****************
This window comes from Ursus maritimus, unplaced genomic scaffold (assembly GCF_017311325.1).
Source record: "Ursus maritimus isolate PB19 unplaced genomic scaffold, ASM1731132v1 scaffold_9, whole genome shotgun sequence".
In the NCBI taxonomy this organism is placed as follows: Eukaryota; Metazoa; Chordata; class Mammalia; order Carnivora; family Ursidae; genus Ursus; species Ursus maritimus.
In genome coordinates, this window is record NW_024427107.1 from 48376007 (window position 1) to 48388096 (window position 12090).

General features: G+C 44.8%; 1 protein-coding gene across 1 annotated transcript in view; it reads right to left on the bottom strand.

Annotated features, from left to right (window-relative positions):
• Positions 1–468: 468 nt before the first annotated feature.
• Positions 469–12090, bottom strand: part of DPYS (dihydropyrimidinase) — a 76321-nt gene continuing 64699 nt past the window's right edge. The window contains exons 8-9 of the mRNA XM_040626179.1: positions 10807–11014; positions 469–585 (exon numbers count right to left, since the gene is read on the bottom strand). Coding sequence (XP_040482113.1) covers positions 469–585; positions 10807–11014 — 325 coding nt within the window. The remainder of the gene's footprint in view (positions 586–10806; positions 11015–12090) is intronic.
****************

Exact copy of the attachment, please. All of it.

This window comes from Ursus maritimus, unplaced genomic scaffold (assembly GCF_017311325.1).
Source record: "Ursus maritimus isolate PB19 unplaced genomic scaffold, ASM1731132v1 scaffold_9, whole genome shotgun sequence".
In the NCBI taxonomy this organism is placed as follows: Eukaryota; Metazoa; Chordata; class Mammalia; order Carnivora; family Ursidae; genus Ursus; species Ursus maritimus.
In genome coordinates, this window is record NW_024427107.1 from 48376007 (window position 1) to 48388096 (window position 12090).

General features: G+C 44.8%; 1 protein-coding gene across 1 annotated transcript in view; it reads right to left on the bottom strand.

Annotated features, from left to right (window-relative positions):
• Positions 1–468: 468 nt before the first annotated feature.
• Positions 469–12090, bottom strand: part of DPYS (dihydropyrimidinase) — a 76321-nt gene continuing 64699 nt past the window's right edge. The window contains exons 8-9 of the mRNA XM_040626179.1: positions 10807–11014; positions 469–585 (exon numbers count right to left, since the gene is read on the bottom strand). Coding sequence (XP_040482113.1) covers positions 469–585; positions 10807–11014 — 325 coding nt within the window. The remainder of the gene's footprint in view (positions 586–10806; positions 11015–12090) is intronic.